Once upon a time... by John Deering
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Once upon a time
This is the true story of 60 years ago. It took place in a very small country town in the south-west of England. I was spending my university summer vacation working, both for work experience but also for desperately needed spending money, on a farm belonging to some friends with whom I was staying.
I had been there some six weeks and was badly in need of a haircut. In those days, I wore my hair, as was the fashion, in what is now known as a businessman's cut with a side parting. In the hot sun it was most uncomfortable as it started to grow over the tops on my ears, brushed my collar and flopped down over my forehead. This was one of those small towns with one church, one pub, one store embracing the post office and little else. Apparently no barber. My kindly host told me that that service was rendered by old Tom, who lived round the corner in the fourth cottage on the left. One wet afternoon, when we could not work, I wandered round, and found Tom at work in what should have been the front parlour of the cottage, but was set out with a old bench, a small mirror on one wall and in the middle a wooden kitchen chair which had been raised up by adding blocks of wood under the legs. In front of the chair was a shelf with a couple of hand-clippers, a couple of combs, some scissors and a water spray-bottle. A notice above the shelf told me that a haircut cost one shilling & sixpence (the equivalent of perhaps £2 or $3 in present-day values).
When I arrived, sitting in the tall chair, was a small boy who had been almost completely scalped, as was the country fashion. Tom took off the “cape” which I suspected had started life as a bedcover or large cotton curtain, and which was plainly not in the habit of being laundered. The boy was dismissed, and Tom summoned me to the chair. The cape was thrown round me and secured and, with a particularly noisy sniff, Tom grabbed a comb and some clippers.
My head was gripped and attacked with the comb before I had a chance to say anything. I had been warned by my friend that he prefered hair on the floor to hair on the head, and to watch carefully what he was doing to me. My head was rudely shoved forward, and the clippers attacked the nape of my neck travelling far upwards with unusual ferocity. I spoke up firmly enough for him to lay off for a moment as I explained that he should not go too high with his clipping and very little off the top. This produced another of his trademark sniffs and a juicy throat clearance. The clippers battled on, at least to the level of the top of my ears. This was just about tolerable, but I was glad my family would not see me for another couple of weeks! He then took up the comb and scissors. I could just about see in the mirror what was going on. As I said, I wore a side-parting – well I had done that morning. I felt the comb digging into my scalp, and the hair being raised up to satisfy the hunger of the scissors. What had been perhaps an inch long ended up at less that a quarter. From there he worked round snipping as he went higher and higher. I had always had the hair round the crown long enough to lie down smoothly. No more. During a haircut this area of my head had always been a rather erotic spot and this nibbling round and round ever higher was having an effect on my hormones – thank heavens for the grubby curtain! Eventually, fearing complete baldness I told him that he had done enough of that. This was the cue for a more business-like pair of scissors and a bolder comb, and another outbust of sniff and cough. My top hair was raise on the comb in chunks suitable for amputation. After about half a dozen of these moves I looked at the cape, then in the mirror and was amazed how much I could lose without MPB setting in. The bangs came next, slashed into that triangular shape fashionable in those days so that they could be easily combed back off the forehead (with the help of grease or water).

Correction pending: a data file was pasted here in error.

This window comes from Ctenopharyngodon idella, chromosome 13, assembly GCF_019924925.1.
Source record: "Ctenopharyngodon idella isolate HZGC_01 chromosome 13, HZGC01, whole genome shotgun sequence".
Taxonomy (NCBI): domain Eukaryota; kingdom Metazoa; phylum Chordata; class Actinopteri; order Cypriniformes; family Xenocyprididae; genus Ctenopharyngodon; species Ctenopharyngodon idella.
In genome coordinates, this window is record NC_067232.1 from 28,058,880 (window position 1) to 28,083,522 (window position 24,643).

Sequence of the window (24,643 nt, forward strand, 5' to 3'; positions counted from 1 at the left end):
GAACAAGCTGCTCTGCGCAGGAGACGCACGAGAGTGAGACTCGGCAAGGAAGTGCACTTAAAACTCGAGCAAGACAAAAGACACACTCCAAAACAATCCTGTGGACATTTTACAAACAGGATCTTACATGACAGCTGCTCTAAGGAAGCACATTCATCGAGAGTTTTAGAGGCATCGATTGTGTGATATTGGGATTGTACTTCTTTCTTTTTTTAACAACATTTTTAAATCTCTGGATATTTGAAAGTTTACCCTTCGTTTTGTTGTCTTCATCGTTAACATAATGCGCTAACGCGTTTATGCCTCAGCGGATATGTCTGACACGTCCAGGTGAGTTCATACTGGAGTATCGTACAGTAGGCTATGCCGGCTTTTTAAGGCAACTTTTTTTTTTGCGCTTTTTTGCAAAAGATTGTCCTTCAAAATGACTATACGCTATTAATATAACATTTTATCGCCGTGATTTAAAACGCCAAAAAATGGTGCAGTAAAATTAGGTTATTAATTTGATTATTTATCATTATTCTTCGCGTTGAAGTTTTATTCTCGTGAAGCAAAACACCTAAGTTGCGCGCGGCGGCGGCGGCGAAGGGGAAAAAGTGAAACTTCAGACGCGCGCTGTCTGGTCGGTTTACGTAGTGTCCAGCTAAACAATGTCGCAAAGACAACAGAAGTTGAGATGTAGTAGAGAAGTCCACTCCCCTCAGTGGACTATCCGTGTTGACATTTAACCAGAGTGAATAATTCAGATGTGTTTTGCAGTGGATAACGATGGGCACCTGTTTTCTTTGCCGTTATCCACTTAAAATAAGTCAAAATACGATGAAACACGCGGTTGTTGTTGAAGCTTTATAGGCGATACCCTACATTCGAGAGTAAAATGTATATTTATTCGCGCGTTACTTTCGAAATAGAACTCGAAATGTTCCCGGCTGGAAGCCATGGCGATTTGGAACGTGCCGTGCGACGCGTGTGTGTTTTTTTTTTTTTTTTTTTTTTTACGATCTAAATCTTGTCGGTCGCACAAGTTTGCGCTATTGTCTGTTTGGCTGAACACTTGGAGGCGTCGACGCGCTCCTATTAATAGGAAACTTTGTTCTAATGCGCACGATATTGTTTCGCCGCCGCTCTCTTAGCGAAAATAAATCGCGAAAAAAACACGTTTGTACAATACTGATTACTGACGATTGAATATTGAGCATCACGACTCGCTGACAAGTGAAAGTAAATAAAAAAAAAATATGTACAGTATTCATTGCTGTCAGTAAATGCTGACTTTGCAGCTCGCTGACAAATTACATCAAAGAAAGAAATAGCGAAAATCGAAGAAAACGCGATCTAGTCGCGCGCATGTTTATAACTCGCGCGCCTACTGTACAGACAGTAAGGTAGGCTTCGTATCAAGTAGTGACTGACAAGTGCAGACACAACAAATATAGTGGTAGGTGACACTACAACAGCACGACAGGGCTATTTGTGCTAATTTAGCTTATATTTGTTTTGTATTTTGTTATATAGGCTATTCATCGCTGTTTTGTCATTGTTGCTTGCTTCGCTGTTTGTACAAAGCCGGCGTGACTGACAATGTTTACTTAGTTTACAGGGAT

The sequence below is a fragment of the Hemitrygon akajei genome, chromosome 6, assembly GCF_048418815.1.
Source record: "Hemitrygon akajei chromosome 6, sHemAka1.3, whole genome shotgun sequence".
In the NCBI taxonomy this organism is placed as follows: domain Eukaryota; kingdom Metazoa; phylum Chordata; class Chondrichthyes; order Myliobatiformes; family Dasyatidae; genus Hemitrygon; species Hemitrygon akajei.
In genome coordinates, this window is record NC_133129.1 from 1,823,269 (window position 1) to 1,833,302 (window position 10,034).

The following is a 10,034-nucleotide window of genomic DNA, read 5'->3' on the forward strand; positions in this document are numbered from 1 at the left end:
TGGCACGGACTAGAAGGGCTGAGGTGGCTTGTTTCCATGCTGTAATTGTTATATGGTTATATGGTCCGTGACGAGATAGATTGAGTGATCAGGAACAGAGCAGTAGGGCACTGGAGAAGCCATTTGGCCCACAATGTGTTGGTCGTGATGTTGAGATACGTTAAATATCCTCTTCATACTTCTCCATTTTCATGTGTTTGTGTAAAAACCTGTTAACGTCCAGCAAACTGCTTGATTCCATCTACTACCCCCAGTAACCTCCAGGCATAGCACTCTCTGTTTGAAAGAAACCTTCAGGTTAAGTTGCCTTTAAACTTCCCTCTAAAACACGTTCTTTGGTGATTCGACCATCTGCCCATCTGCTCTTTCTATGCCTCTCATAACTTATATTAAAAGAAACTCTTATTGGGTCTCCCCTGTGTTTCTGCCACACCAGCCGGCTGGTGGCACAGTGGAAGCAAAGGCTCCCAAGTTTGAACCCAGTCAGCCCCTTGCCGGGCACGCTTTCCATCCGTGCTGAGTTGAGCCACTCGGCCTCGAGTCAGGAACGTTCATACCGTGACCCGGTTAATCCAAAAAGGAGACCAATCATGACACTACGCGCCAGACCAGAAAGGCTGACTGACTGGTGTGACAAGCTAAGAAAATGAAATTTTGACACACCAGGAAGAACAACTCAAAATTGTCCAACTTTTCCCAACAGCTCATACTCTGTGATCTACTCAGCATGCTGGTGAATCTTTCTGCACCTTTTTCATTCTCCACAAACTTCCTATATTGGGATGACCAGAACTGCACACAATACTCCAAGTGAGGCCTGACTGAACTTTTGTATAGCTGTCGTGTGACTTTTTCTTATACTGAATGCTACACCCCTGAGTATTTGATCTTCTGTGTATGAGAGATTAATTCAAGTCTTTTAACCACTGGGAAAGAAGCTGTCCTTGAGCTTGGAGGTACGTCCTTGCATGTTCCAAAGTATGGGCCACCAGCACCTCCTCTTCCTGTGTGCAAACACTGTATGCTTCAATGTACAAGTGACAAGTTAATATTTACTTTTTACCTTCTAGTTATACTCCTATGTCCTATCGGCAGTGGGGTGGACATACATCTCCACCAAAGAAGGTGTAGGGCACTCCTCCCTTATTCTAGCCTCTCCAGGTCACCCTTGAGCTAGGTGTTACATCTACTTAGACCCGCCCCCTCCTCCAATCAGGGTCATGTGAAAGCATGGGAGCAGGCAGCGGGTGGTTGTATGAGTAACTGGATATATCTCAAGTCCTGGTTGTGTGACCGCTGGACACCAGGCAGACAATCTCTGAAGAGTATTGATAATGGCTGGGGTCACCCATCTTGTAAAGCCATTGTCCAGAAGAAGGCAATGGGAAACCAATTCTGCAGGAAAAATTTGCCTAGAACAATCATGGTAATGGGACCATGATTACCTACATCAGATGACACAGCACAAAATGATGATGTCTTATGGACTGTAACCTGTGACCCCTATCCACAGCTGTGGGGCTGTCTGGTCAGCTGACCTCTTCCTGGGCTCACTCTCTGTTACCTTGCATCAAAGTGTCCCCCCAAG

At this point I had assumed that he had finished, but with a sniff and a gurgle, the clippers were taken up and my neck and sideburns were taken down with a #0. Then the scissors again, as he intended to start again, since the were no other customers to attend to. He began a little gentle snipping at the crown and top of my head ntil it was unwilling to lie flat – I had had enough.
I jumped out of the chair, thanked him and gave him the ransom money and escaped. My friend said “Well, I did warn you!”